“It’s the last great land rush,” was the way one long-time Lake Vermilion-area resident described it in a 2005 story in the Star Tribune.
Large swaths of Minnesota’s Northwoods, owned for generations by paper companies, were being sold, subdivided into smaller pieces and often resold for development. Between 1998 and 2005, more than 400,000 acres of industrial forestland in northern Minnesota changed hands.
“It was a real wake-up call,” said Peggy Ladner, who directs The Nature Conservancy’s work in Minnesota, North Dakota and South Dakota. “The many benefits we derive from our forests — wood products and jobs, clean air and water, wildlife habitat and recreation opportunities — were at risk, and we had to do something. So with Blandin Foundation, we formed the Minnesota Forest Legacy Partnership.”
The Partnership completed its final transaction in 2012, wrapping up a conservation effort that protected more than 330,000 acres of industrial forestland in northern Minnesota, far exceeding its initial goal of 75,000 acres.
Formed in 2005 with a lead grant of $6.25 million from Blandin Foundation, the Partnership worked with industrial landowners to purchase working forest conservation easements. The easements keep the land in private hands and on the tax rolls while ensuring it is harvested sustainably for timber and remains open to the public for recreation. An additional 6,977 acres were protected in fee, and the Partnership raised $22.85 in private funds and $56 million in state and federal grants to finance the conservation effort.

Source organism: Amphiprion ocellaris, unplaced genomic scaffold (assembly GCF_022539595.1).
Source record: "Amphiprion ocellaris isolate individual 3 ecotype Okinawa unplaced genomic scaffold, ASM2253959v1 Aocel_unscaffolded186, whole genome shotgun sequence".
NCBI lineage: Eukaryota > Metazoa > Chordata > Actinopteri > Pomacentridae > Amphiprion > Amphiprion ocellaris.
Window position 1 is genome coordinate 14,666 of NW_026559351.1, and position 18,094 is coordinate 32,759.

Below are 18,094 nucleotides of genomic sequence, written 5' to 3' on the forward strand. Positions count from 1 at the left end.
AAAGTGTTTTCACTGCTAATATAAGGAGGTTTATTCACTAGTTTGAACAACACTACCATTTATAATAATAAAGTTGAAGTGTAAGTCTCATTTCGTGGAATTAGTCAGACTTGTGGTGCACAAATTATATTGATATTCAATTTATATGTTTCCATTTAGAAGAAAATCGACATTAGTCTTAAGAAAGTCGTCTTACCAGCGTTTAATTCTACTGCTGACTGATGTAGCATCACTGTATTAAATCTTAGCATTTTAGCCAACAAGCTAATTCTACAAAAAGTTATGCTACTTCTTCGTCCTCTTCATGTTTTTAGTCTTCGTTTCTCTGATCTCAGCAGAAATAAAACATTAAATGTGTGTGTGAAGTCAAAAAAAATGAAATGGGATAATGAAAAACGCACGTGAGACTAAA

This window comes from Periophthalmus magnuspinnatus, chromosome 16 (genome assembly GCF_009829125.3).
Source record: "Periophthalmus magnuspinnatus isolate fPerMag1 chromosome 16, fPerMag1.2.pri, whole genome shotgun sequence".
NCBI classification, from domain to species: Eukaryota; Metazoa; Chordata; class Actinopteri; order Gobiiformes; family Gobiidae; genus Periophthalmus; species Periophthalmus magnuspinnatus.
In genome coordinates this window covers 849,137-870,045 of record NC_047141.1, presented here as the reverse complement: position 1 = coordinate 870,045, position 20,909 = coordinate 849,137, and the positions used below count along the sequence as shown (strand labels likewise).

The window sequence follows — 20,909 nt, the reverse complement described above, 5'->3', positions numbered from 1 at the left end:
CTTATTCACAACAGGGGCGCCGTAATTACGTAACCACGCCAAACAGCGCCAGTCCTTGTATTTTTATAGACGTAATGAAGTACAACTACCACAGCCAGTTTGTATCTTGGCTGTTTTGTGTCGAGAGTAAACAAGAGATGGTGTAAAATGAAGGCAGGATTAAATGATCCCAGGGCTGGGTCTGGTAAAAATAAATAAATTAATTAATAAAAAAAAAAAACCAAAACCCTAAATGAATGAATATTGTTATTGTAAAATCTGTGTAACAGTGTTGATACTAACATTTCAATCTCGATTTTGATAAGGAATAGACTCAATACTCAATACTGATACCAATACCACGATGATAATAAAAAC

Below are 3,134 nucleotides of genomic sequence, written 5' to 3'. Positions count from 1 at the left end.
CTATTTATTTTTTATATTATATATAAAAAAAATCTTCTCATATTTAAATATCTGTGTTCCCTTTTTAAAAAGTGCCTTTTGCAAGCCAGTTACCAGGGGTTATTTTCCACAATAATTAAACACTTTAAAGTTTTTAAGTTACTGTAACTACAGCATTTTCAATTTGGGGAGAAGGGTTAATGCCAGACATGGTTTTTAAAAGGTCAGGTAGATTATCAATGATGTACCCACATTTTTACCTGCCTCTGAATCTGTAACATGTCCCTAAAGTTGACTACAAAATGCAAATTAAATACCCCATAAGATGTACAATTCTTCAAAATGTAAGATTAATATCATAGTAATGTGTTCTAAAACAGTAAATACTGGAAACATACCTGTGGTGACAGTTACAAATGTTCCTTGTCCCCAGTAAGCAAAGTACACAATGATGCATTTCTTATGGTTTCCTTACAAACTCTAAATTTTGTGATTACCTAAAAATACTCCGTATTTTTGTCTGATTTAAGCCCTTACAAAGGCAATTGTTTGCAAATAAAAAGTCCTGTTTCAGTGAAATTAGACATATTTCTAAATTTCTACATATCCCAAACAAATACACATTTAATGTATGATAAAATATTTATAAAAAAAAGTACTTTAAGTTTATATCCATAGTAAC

One of the highlights was the Upper Mississippi Forest project, the largest conservation effort in state history and a signature project of the Clean Water, Land and Legacy Amendment. With support from the Partnership, The Conservation Fund and Minnesota Department of Natural Resources negotiated an easement that protected 187,000 acres of working forestland in northern Minnesota.
The working forests protected by the Partnership not only provide forest products and good-paying jobs they contain miles of undeveloped lake and river shoreline, hundreds of acres of wetlands and hiking, cross-country and snowmobile trails; all of which contribute to our quality of life and tourism economy.
Another great example is the Koochiching-Washington Forest Legacy project, which protected more than 51,000 acres in and near Koochiching State Forest and George Washington State Forest. The project preserved public access for outdoor recreation including to an existing snowmobile trail, #147, near Effie, Minnesota.
“One of the best things about the Partnership is what it leaves to the future,” said Ladner. “Forests for the Future, formed by the Minnesota Department of Natural Resources in 2008 with assistance from many Minnesota Forest Legacy partners, is a strong, enduring program that will continue to protect working forests throughout the state and the many benefits they provide for generations to come.”
Minnesota Forest Legacy Partnership
- Blandin Foundation
- Grand Rapids Area Chamber of Commerce
- Minnesota Deer Hunters Association
- Minnesota Department of Natural Resources
- Minnesota Forest Industries
- Minnesota Forest Resources Council
- The Conservation Fund
- The Nature Conservancy
- The Trust for Public Land